Maryland became the first state to abolish its statewide Law Enforcement Officers’ Bill of Rights and introduce new rules related to police enforcement investigation and discipline on Saturday, April 10.

The Democratic-controlled legislature delivered a stinging rebuke to Republican Gov. Larry Hogan, overriding his vetoes of bills that would increase the threshold for officers to use force, grant civilians a voice in police discipline for the first time, limit no-knock warrants, require body cameras, and open certain police misconduct charges to public scrutiny, reports the Examiner.

The Maryland House of Delegates overrode Governor Hogan’s veto of House Bill 670 on Friday. The state Senate did the same on Saturday, overriding the governor’s vetoes of Senate Bills 71 and 178.

Democrats, who control the legislature, made enacting the bills a top priority. They celebrated the override votes.

Democratic lawmaker. Del. Gabriel Acevero, delivered a floor speech in support of overriding the veto of S.B. 178, nicknamed “Anton’s Law” for Anton Black, a 19-year-old black man who died in police custody in 2018, called Hogan a “coward” for vetoing the legislation.

 

When Anton Black was killed, @GovLarryHogan said his family deserved answers & accountability. I have publicly called on Hogan to support legislation I’ve introduced named after him (Anton’s Law) that would ensure police transparency; instead of doing that he vetoed it. Coward.

— Del. Gabriel Acevero (@GabrielAcevero) April 10, 2021

“Proud to cast my vote in favor of overriding @GovLarryHogan ‘s veto of #AntonsLaw,” he said.

Proud to cast my vote in favor of overriding @GovLarryHogan ‘s veto of #AntonsLaw .

— Del. Gabriel Acevero (@GabrielAcevero) April 10, 2021

The raft of bills “starts the work,” according to Senate President Bill Ferguson (D-Baltimore City). “What we are doing today is taking a step forward to creating greater public safety where every single member of our community feels safe,” Ferguson said. “We’re not there, but with this framework, we can get there.”

The Maryland Law Enforcement Officers’ Bill of Rights stated that it is designed “to guarantee certain procedural safeguards to law enforcement officers during any investigation or interrogation or subsequent hearing that could lead to disciplinary action, demotion or dismissal.”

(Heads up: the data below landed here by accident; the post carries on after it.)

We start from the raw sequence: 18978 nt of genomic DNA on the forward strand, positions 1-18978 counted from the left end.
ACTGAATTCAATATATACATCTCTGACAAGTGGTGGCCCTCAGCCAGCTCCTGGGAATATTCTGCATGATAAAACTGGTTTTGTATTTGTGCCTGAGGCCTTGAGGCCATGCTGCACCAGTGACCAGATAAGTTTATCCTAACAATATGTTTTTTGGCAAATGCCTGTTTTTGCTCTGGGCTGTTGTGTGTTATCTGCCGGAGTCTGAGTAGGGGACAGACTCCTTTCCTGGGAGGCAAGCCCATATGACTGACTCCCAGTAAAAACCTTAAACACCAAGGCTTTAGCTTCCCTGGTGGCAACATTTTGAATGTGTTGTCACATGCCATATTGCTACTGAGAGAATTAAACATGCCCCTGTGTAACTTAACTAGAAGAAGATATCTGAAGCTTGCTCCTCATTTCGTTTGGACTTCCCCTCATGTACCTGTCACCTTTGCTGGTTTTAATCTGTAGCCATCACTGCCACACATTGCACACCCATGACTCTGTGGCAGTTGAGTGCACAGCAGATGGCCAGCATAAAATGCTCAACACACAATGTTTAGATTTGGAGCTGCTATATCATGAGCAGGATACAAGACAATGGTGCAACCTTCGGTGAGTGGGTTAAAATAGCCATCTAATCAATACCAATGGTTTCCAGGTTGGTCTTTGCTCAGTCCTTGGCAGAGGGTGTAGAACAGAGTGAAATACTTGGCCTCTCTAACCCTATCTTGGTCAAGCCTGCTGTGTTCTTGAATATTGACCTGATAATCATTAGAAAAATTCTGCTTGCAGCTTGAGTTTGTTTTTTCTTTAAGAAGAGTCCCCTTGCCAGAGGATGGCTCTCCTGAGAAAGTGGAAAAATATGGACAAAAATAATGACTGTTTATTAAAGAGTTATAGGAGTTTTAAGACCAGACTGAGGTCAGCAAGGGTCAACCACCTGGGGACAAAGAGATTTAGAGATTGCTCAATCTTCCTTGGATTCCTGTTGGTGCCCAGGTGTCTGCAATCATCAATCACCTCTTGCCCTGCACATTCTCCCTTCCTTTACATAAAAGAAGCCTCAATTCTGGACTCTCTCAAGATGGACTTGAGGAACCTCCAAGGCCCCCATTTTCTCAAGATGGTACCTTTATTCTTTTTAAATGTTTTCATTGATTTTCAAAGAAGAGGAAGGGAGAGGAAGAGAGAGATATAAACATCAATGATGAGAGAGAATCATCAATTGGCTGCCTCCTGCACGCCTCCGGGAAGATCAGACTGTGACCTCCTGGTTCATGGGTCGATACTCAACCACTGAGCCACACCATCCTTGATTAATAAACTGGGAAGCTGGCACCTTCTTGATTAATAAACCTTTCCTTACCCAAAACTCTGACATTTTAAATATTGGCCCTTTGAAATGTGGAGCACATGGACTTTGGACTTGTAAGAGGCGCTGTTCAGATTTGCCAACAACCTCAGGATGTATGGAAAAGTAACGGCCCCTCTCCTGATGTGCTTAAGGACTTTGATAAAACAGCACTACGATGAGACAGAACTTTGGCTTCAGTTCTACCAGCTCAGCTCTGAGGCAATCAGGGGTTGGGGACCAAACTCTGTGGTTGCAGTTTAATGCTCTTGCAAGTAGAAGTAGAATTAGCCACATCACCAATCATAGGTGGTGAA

Many Republican lawmakers spoke about the risks police officers face on the job during months of discussion, saying that the bills would eliminate necessary protections. 

In a letter to House Speaker Adrienne Jones and Senate President Bill Ferguson, Hogan clarified the three vetoes, saying the bills as drafted compromised the common objective of “building transparent, accountable, and effective law enforcement institutions,” instead “resulting in great damage to police recruitment and retention [and] posing significant risks to public safety throughout our state.”

H.B. 670, which would abolish the Law Enforcement Officers’ Bill of Rights, was condemned by Hogan, who said the plan “was done in a haphazard fashion with little collaboration from all interested stakeholders.”

“The result is a bill that does very little to increase accountability that law enforcement officers deserve and the public should expect,” he added. “Instead of a uniform, statewide process of police discipline, this bill would create a patchwork of hundreds of locally devised processes. … The basic due process protections to which police are entitled have been removed. … Our police and our citizens deserve far better. The extreme flaws in this bill leave me no alternative but to veto this bill.”